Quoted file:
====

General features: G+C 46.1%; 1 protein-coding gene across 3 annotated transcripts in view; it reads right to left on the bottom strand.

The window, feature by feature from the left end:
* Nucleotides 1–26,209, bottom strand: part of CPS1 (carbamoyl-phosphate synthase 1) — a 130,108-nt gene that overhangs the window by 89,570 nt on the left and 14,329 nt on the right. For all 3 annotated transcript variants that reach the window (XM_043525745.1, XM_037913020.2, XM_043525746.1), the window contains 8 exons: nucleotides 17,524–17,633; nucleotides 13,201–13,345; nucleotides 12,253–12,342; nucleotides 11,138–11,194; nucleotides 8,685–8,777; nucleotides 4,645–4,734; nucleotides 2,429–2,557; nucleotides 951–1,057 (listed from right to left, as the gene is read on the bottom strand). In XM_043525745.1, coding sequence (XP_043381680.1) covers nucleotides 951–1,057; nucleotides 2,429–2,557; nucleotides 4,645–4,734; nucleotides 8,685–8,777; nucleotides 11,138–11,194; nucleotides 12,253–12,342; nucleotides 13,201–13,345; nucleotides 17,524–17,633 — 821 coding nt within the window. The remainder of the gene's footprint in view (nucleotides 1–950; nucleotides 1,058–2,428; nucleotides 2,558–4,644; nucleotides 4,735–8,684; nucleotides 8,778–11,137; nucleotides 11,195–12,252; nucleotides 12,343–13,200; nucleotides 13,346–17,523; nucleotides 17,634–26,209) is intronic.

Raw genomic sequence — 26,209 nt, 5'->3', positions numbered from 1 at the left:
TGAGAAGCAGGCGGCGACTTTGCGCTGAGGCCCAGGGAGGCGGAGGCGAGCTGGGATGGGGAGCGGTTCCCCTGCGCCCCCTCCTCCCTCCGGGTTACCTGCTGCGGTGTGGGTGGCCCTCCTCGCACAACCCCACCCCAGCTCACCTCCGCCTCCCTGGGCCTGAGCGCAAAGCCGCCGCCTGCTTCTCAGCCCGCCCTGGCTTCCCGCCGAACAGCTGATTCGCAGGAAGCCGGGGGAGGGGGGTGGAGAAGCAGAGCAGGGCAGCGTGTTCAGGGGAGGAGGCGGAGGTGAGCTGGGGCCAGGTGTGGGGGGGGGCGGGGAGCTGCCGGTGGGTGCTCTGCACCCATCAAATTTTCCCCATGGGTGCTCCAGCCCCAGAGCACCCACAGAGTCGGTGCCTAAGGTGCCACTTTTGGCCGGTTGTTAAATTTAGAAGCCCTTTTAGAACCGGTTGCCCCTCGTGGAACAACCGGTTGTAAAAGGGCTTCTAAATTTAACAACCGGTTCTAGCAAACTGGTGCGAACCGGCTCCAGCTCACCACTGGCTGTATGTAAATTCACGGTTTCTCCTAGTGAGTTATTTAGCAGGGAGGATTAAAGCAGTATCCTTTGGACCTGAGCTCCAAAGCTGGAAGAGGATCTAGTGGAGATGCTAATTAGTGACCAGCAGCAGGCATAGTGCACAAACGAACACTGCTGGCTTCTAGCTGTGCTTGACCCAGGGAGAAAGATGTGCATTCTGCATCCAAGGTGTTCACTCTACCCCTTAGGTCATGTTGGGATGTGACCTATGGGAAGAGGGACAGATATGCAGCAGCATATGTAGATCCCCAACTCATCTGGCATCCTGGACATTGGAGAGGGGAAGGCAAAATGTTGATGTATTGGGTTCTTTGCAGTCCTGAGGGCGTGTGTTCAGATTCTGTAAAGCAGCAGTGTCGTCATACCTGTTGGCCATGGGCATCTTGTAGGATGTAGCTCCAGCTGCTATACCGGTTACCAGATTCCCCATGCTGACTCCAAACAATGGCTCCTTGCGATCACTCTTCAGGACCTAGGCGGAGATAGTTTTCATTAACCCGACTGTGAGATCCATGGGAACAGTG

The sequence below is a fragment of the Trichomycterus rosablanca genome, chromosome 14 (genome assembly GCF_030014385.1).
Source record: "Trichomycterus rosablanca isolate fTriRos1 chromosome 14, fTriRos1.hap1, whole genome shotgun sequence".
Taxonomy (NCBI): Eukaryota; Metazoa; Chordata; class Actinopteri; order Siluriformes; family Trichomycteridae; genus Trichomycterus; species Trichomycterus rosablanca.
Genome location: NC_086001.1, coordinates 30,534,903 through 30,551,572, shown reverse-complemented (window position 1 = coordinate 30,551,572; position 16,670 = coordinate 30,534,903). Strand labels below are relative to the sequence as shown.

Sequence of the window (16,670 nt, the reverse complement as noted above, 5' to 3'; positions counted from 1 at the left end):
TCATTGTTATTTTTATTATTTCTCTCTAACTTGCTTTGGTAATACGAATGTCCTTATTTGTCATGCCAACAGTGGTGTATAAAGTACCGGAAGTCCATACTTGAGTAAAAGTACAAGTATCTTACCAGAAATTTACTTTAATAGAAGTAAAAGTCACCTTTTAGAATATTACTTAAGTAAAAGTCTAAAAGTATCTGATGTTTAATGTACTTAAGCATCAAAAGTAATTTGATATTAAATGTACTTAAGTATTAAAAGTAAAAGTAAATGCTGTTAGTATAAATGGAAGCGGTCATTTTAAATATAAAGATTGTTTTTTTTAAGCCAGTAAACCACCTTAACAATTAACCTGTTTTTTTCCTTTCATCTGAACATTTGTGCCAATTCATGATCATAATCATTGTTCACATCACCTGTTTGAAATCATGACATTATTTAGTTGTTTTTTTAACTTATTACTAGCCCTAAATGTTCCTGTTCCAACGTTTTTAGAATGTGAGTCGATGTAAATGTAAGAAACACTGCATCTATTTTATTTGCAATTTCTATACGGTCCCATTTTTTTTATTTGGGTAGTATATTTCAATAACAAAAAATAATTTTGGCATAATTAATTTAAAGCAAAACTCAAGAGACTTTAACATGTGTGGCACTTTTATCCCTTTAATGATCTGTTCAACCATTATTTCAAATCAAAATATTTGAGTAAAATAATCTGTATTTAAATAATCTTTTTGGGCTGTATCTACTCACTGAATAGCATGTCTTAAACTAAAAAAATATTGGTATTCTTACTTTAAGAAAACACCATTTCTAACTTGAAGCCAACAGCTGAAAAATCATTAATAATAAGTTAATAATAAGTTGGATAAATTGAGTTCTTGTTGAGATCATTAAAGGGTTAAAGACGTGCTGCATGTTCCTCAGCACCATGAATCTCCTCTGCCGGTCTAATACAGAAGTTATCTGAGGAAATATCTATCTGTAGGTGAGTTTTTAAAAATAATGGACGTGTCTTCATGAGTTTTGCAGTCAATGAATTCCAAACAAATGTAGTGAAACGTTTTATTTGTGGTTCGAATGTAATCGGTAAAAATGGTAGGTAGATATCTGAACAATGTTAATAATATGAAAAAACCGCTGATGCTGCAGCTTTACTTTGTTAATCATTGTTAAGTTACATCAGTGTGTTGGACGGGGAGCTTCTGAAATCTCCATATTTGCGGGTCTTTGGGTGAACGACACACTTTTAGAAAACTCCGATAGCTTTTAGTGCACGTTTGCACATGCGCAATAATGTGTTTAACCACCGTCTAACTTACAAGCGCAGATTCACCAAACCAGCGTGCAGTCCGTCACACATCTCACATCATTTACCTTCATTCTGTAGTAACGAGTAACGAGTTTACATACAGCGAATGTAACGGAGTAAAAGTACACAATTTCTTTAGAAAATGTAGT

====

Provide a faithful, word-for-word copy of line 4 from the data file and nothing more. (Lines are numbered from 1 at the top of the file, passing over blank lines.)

Raw genomic sequence — 26,209 nt, 5'->3', positions numbered from 1 at the left: